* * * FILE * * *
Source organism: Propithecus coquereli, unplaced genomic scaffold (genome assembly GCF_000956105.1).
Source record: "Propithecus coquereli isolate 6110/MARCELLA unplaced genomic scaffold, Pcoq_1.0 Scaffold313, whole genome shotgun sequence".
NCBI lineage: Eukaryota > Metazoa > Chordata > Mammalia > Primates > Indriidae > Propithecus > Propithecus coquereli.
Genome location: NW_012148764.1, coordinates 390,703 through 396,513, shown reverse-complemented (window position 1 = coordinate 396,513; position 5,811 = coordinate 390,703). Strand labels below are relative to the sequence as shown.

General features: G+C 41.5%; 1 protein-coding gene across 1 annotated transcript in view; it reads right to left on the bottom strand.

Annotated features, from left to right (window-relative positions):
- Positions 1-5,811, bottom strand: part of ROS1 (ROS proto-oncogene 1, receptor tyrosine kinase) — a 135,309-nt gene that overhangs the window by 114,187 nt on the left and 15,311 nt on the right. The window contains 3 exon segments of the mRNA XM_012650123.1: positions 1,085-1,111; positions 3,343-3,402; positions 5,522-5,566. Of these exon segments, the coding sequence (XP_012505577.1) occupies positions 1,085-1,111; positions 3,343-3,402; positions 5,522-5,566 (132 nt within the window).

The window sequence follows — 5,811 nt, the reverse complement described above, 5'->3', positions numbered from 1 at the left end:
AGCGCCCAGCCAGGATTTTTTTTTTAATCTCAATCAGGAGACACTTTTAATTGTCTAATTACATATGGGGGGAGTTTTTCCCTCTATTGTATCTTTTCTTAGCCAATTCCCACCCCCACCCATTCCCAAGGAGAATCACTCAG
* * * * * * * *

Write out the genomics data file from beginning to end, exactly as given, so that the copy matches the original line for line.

Source organism: Propithecus coquereli, unplaced genomic scaffold (genome assembly GCF_000956105.1).
Source record: "Propithecus coquereli isolate 6110/MARCELLA unplaced genomic scaffold, Pcoq_1.0 Scaffold313, whole genome shotgun sequence".
NCBI lineage: Eukaryota > Metazoa > Chordata > Mammalia > Primates > Indriidae > Propithecus > Propithecus coquereli.
Genome location: NW_012148764.1, coordinates 390,703 through 396,513, shown reverse-complemented (window position 1 = coordinate 396,513; position 5,811 = coordinate 390,703). Strand labels below are relative to the sequence as shown.

General features: G+C 41.5%; 1 protein-coding gene across 1 annotated transcript in view; it reads right to left on the bottom strand.

Annotated features, from left to right (window-relative positions):
- Positions 1-5,811, bottom strand: part of ROS1 (ROS proto-oncogene 1, receptor tyrosine kinase) — a 135,309-nt gene that overhangs the window by 114,187 nt on the left and 15,311 nt on the right. The window contains 3 exon segments of the mRNA XM_012650123.1: positions 1,085-1,111; positions 3,343-3,402; positions 5,522-5,566. Of these exon segments, the coding sequence (XP_012505577.1) occupies positions 1,085-1,111; positions 3,343-3,402; positions 5,522-5,566 (132 nt within the window).

The window sequence follows — 5,811 nt, the reverse complement described above, 5'->3', positions numbered from 1 at the left end:
AGCGCCCAGCCAGGATTTTTTTTTTAATCTCAATCAGGAGACACTTTTAATTGTCTAATTACATATGGGGGGAGTTTTTCCCTCTATTGTATCTTTTCTTAGCCAATTCCCACCCCCACCCATTCCCAAGGAGAATCACTCAG